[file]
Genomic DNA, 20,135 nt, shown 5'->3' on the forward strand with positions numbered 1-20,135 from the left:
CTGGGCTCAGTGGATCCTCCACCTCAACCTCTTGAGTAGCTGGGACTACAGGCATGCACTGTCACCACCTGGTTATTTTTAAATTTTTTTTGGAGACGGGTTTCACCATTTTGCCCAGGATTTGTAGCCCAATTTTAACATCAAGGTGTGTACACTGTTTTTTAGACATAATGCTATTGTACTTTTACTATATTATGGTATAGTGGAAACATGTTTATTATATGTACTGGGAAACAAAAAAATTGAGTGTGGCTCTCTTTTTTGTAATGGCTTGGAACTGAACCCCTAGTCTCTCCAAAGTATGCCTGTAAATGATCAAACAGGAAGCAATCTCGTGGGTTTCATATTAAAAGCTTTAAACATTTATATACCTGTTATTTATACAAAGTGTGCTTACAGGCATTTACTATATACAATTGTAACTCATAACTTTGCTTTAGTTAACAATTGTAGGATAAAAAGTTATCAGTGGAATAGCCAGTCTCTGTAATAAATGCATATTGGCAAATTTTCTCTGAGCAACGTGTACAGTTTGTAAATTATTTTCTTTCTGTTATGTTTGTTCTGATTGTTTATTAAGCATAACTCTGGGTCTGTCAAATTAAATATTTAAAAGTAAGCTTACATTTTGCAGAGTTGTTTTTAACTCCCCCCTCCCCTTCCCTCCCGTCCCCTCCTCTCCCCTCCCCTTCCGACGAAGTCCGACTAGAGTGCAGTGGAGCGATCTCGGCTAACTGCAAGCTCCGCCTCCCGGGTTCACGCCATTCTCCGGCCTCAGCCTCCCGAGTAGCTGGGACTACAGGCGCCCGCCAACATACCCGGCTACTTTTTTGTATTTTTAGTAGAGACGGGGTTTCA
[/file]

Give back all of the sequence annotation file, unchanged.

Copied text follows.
Genomic DNA, 20,135 nt, shown 5'->3' on the forward strand with positions numbered 1-20,135 from the left:
CTGGGCTCAGTGGATCCTCCACCTCAACCTCTTGAGTAGCTGGGACTACAGGCATGCACTGTCACCACCTGGTTATTTTTAAATTTTTTTTGGAGACGGGTTTCACCATTTTGCCCAGGATTTGTAGCCCAATTTTAACATCAAGGTGTGTACACTGTTTTTTAGACATAATGCTATTGTACTTTTACTATATTATGGTATAGTGGAAACATGTTTATTATATGTACTGGGAAACAAAAAAATTGAGTGTGGCTCTCTTTTTTGTAATGGCTTGGAACTGAACCCCTAGTCTCTCCAAAGTATGCCTGTAAATGATCAAACAGGAAGCAATCTCGTGGGTTTCATATTAAAAGCTTTAAACATTTATATACCTGTTATTTATACAAAGTGTGCTTACAGGCATTTACTATATACAATTGTAACTCATAACTTTGCTTTAGTTAACAATTGTAGGATAAAAAGTTATCAGTGGAATAGCCAGTCTCTGTAATAAATGCATATTGGCAAATTTTCTCTGAGCAACGTGTACAGTTTGTAAATTATTTTCTTTCTGTTATGTTTGTTCTGATTGTTTATTAAGCATAACTCTGGGTCTGTCAAATTAAATATTTAAAAGTAAGCTTACATTTTGCAGAGTTGTTTTTAACTCCCCCCTCCCCTTCCCTCCCGTCCCCTCCTCTCCCCTCCCCTTCCGACGAAGTCCGACTAGAGTGCAGTGGAGCGATCTCGGCTAACTGCAAGCTCCGCCTCCCGGGTTCACGCCATTCTCCGGCCTCAGCCTCCCGAGTAGCTGGGACTACAGGCGCCCGCCAACATACCCGGCTACTTTTTTGTATTTTTAGTAGAGACGGGGTTTCA